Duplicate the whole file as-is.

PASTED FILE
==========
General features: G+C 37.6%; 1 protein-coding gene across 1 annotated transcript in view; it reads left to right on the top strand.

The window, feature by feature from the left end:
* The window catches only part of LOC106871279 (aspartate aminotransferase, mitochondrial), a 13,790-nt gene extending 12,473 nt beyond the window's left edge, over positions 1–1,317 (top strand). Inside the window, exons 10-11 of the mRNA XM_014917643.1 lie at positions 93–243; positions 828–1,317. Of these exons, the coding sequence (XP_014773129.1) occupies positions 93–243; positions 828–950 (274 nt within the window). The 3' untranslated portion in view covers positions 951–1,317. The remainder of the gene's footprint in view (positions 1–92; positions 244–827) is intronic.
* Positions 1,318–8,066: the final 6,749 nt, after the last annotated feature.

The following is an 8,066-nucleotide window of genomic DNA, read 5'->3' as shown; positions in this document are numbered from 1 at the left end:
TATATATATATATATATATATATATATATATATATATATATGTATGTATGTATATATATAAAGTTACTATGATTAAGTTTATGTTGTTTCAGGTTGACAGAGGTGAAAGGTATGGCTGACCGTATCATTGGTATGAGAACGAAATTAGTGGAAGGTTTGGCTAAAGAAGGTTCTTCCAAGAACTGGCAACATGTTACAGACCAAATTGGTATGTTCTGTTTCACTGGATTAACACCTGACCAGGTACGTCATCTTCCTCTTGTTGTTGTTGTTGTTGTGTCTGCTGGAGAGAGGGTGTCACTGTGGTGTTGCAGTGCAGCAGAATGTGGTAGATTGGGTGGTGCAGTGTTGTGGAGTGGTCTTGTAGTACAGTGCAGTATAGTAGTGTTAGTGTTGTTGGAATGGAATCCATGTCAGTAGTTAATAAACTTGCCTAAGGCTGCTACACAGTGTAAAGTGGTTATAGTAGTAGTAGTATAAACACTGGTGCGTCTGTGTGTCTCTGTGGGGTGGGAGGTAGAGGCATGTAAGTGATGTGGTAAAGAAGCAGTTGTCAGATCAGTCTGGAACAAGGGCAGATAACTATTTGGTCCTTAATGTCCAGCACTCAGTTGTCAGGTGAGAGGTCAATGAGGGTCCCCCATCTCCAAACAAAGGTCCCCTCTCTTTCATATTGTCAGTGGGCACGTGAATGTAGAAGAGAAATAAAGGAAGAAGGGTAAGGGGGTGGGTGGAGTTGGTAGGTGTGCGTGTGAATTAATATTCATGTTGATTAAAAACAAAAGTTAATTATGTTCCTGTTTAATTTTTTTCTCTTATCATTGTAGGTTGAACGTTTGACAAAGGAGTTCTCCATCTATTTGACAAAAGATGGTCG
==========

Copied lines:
General features: G+C 37.6%; 1 protein-coding gene across 1 annotated transcript in view; it reads left to right on the top strand.

The window, feature by feature from the left end:
* The window catches only part of LOC106871279 (aspartate aminotransferase, mitochondrial), a 13,790-nt gene extending 12,473 nt beyond the window's left edge, over positions 1–1,317 (top strand). Inside the window, exons 10-11 of the mRNA XM_014917643.1 lie at positions 93–243; positions 828–1,317. Of these exons, the coding sequence (XP_014773129.1) occupies positions 93–243; positions 828–950 (274 nt within the window). The 3' untranslated portion in view covers positions 951–1,317. The remainder of the gene's footprint in view (positions 1–92; positions 244–827) is intronic.
* Positions 1,318–8,066: the final 6,749 nt, after the last annotated feature.

The following is an 8,066-nucleotide window of genomic DNA, read 5'->3' as shown; positions in this document are numbered from 1 at the left end:
TATATATATATATATATATATATATATATATATATATATATGTATGTATGTATATATATAAAGTTACTATGATTAAGTTTATGTTGTTTCAGGTTGACAGAGGTGAAAGGTATGGCTGACCGTATCATTGGTATGAGAACGAAATTAGTGGAAGGTTTGGCTAAAGAAGGTTCTTCCAAGAACTGGCAACATGTTACAGACCAAATTGGTATGTTCTGTTTCACTGGATTAACACCTGACCAGGTACGTCATCTTCCTCTTGTTGTTGTTGTTGTTGTGTCTGCTGGAGAGAGGGTGTCACTGTGGTGTTGCAGTGCAGCAGAATGTGGTAGATTGGGTGGTGCAGTGTTGTGGAGTGGTCTTGTAGTACAGTGCAGTATAGTAGTGTTAGTGTTGTTGGAATGGAATCCATGTCAGTAGTTAATAAACTTGCCTAAGGCTGCTACACAGTGTAAAGTGGTTATAGTAGTAGTAGTATAAACACTGGTGCGTCTGTGTGTCTCTGTGGGGTGGGAGGTAGAGGCATGTAAGTGATGTGGTAAAGAAGCAGTTGTCAGATCAGTCTGGAACAAGGGCAGATAACTATTTGGTCCTTAATGTCCAGCACTCAGTTGTCAGGTGAGAGGTCAATGAGGGTCCCCCATCTCCAAACAAAGGTCCCCTCTCTTTCATATTGTCAGTGGGCACGTGAATGTAGAAGAGAAATAAAGGAAGAAGGGTAAGGGGGTGGGTGGAGTTGGTAGGTGTGCGTGTGAATTAATATTCATGTTGATTAAAAACAAAAGTTAATTATGTTCCTGTTTAATTTTTTTCTCTTATCATTGTAGGTTGAACGTTTGACAAAGGAGTTCTCCATCTATTTGACAAAAGATGGTCG